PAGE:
Memorial Day: A Brief Overview

by Daniel Briskin

A few years ago, I found myself sitting with friends before class. We were discussing the upcoming exam schedule and our study plans, when one of us pointed out an approaching three-day weekend. Quickly, we realized that none of us knew the cause of the school holiday; we only knew the ever-important fact that we would get a respite from classes. As none of us knew the holiday, we referenced our calendars and discerned that the event in question was Memorial Day. Answering this one question only led to others: who are we honoring? Soldiers? If so, how is Memorial Day different from Veterans Day—perhaps Veterans Day honors living soldiers and Memorial Day honors dead soldiers? This discussion, from three people born and raised in America, who had collectively celebrated the holiday more than 60 times, showed that our education in and appreciation of our national history was woefully lacking. Therefore, for those who are curious about the origins of Memorial Day (which this year will be observed on Monday, May 27) I have compiled some facts and data about the holiday.

The origins of Memorial Day are actually somewhat contentious, with multiple parties claiming to have initiated the tradition. Suffice it to say, in 1868, three years after the end of the Civil War, the first large observance of the holiday was held at Arlington National Cemetery following a declaration by the Grand Army of the Republic, an organization of Union veterans. At this time, the holiday was called Declaration Day and was intended as a time to decorate the graves of fallen Civil War soldiers with flowers. Thus, it is no coincidence that the holiday (then celebrated on May 30) falls during the spring bloom of flowers. Other, smaller, local observances are reported to have taken place earlier in other Union and Confederate states.

At the end of the 1800s, many states had adopted May 30 as Memorial Day while the Army and Navy created official protocols for the commemorations. After World War I, the breadth of Memorial Day was expanded to honor soldiers killed in all American conflicts. In 1966 Congress legislated an official story explaining the origins of Memorial Day by declaring Waterloo, NY as the “birthplace” of Memorial Day; a ceremony was held there on May 5, 1866, to honor local veterans who had died in the Civil War. In 1971, Congress enacted legislation to declare Memorial Day a national holiday that was to be celebrated on the last Monday in May, which is how Memorial Day came to have its current form. One contemporary way to observe Memorial Day is by marking the graves of deceased veterans with American flags. Culturally, Memorial Day is the de facto start of summer.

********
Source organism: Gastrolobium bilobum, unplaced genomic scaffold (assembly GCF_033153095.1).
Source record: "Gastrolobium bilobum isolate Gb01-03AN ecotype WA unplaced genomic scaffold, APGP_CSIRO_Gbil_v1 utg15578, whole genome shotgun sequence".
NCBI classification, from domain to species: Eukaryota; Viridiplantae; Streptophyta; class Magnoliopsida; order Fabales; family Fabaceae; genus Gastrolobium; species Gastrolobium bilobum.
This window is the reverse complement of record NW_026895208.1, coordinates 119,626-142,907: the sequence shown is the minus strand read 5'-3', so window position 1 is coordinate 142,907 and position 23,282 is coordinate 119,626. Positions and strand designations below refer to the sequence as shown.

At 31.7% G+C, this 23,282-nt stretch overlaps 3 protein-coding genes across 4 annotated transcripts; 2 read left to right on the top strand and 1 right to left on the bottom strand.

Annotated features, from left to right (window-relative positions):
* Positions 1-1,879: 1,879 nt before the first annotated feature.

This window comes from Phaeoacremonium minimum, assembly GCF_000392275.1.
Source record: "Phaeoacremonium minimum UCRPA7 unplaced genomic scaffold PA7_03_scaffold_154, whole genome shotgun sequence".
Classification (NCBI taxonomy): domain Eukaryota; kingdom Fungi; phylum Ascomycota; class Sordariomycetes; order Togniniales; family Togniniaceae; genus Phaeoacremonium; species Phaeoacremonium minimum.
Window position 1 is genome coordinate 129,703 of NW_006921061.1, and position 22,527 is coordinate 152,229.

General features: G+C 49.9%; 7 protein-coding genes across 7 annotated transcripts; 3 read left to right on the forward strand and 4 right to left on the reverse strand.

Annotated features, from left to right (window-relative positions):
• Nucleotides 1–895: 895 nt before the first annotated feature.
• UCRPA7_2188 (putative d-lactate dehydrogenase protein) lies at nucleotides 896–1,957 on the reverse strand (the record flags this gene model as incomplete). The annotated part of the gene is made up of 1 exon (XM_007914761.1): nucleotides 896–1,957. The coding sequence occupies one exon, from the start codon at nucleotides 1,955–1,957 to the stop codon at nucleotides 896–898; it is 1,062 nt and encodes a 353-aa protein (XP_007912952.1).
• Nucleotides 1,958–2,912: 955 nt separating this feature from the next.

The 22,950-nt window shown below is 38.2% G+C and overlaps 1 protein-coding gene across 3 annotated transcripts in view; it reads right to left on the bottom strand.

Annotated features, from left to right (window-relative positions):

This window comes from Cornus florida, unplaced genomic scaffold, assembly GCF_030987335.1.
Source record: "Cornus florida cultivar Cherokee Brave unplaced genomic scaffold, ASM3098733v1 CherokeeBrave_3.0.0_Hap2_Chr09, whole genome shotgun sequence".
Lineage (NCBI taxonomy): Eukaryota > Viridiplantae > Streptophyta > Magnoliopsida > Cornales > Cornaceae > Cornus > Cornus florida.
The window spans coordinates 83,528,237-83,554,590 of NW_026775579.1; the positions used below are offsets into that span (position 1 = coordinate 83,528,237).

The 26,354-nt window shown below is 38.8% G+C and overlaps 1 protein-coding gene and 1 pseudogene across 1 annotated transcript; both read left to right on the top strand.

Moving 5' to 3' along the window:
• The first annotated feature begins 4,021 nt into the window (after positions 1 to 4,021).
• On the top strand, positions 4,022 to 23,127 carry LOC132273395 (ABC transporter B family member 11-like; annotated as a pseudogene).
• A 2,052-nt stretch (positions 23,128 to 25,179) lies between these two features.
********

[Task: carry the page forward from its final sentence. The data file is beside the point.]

Below are some statistics on selected conflicts fought by America and the deaths suffered therein. Notes: Deaths include battle plus non-battle deaths (i.e. death caused by disease). Dates reflect official US involvement in the given conflicts.

War/Conflict

Number Serving

           Deaths

Revolutionary War (1775-1783)

4,435

War of 1812 (1812-1815)

286,730

2,260

Mexican War (1864-1848)

78,718

13,283

Civil War (1861-1865); Union Forces Only

2,213,363

364,511

Spanish-American War (1898)

306,760

2,446

World War I (1917-1918)

4,734,991

116,516

World War II (1941-1946)

16,112,566

405,399

Korean War (1950-1953)

5,720,000

36,574

Vietnam Conflict (1964-1973)

8,744,000

58,220

Persian Gulf War (1990-1991)

2,225,000

383

Global War on Terror (2001-present)

6,962

Total

40,422,128

1,010,989

 

Sources:

Memorial Day history: www.va.gov/opa

Deaths by war statistics: www.dmdc.osd.mil/dcas/pages/casualties (maintained by US Department of Defense).

May 2013

 

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